Habitability of Neptune

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Habitability of Neptune

Postby Rhadamantus » 2017-02-05 05:30pm

I was reading this http://planetfuraha.blogspot.com/2013/0 ... nts-v.html, and I was wondering about the habitability of ice giants. Floating creatures of moderate size should be possible, there should be energy from up above, and there are (probably) great water-ammonia oceans. Earthlike life might not be possible, but carbon-water should. The question of what they'd breath is more difficult (methane is possible, I think), but it seems like ice giants should be quite habitable.
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Re: Habitability of Neptune

Postby Alyrium Denryle » 2017-02-05 06:10pm

Rhadamantus wrote:I was reading this http://planetfuraha.blogspot.com/2013/0 ... nts-v.html, and I was wondering about the habitability of ice giants. Floating creatures of moderate size should be possible, there should be energy from up above, and there are (probably) great water-ammonia oceans. Earthlike life might not be possible, but carbon-water should. The question of what they'd breath is more difficult (methane is possible, I think), but it seems like ice giants should be quite habitable.



You're not going to get much more than single celled organisms on a planet like Neptune, because energy inputs would be... low. Save for maybe around hydrothermal vents. Not enough sunlight for much else.
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Re: Habitability of Neptune

Postby SpottedKitty » 2017-02-05 09:33pm

Not just energy inputs; by the time you get low enough in the atmosphere that the temperature's comfortably above brass-monkey level, the pressure is high enough to make any sort of complex critters unlikely.

Jupiter, though might be a bit better; I remember reading speculation recently that there might be zones in the atmosphere that would be moderately comfortable. Especially when you consider some of the places here on Earth where extremophiles have been living happily for a very, very long time.
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Re: Habitability of Neptune

Postby Esquire » 2017-02-06 02:06am

The habitability of Neptune is: zero, or effectively so. It is an uninhabitable planet. No complex organism - without absolutely ludicrous levels of bioengineering - could survive in such a hostile environment.
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Re: Habitability of Neptune

Postby Rhadamantus » 2017-02-06 09:27am

SpottedKitty wrote:Not just energy inputs; by the time you get low enough in the atmosphere that the temperature's comfortably above brass-monkey level, the pressure is high enough to make any sort of complex critters unlikely.

Jupiter, though might be a bit better; I remember reading speculation recently that there might be zones in the atmosphere that would be moderately comfortable. Especially when you consider some of the places here on Earth where extremophiles have been living happily for a very, very long time.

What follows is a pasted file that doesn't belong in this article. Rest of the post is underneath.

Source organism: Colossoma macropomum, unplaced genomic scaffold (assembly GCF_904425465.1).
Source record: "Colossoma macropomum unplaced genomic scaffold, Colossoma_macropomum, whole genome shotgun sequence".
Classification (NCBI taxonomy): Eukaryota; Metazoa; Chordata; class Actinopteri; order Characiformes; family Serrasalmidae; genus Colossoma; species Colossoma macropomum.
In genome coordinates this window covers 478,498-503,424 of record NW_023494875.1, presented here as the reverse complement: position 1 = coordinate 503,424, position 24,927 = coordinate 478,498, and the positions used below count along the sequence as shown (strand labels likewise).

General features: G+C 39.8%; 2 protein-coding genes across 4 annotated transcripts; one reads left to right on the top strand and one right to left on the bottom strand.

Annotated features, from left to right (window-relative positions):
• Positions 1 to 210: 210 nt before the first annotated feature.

Why? At 300 km down, it's 100 bars of pressure and 320 K. There's plenty of earth life at similiar pressures and temperatures.
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Re: Habitability of Neptune

Postby Guardsman Bass » 2017-02-11 03:03am

Stability would be a big issue. For there to even be micro-organisms, you'd need those parts of the ice giant to be relatively stable for long periods of time (or unstable but with the micro-organisms able to spread into new ones as the prior areas collapse). IIRC That rules out Jupiter because they believe the planet has some strong vertical circulation of air from higher levels of the atmosphere down to hotter, high pressure lower ones (and vice versa).

Rhadamantus wrote:Why? At 300 km down, it's 100 bars of pressure and 320 K. There's plenty of earth life at similiar pressures and temperatures.


I bet we could design a buoyant probe powered by a RTG that could survive that pressure and temperature while doing radar scans and other measurements of Neptune or Uranus at that depth. The trick would be getting it down to that part of the planet's atmosphere intact - Neptune has some intense storm systems and high winds.
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Re: Habitability of Neptune

Postby Elheru Aran » 2017-02-11 11:04am

SpottedKitty wrote:Jupiter, though might be a bit better; I remember reading speculation recently that there might be zones in the atmosphere that would be moderately comfortable. Especially when you consider some of the places here on Earth where extremophiles have been living happily for a very, very long time.


Not the first time that's been speculated. The most optimistic, IIRC, is Arthur C Clarke talking about giant air-jellyfish and manta-ray type critters floating in the atmosphere, using electricity as a weapon... some funky stuff.
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Re: Habitability of Neptune

Postby Sea Skimmer » 2017-02-11 04:16pm

Guardsman Bass wrote:I bet we could design a buoyant probe powered by a RTG that could survive that pressure and temperature while doing radar scans and other measurements of Neptune or Uranus at that depth. The trick would be getting it down to that part of the planet's atmosphere intact - Neptune has some intense storm systems and high winds.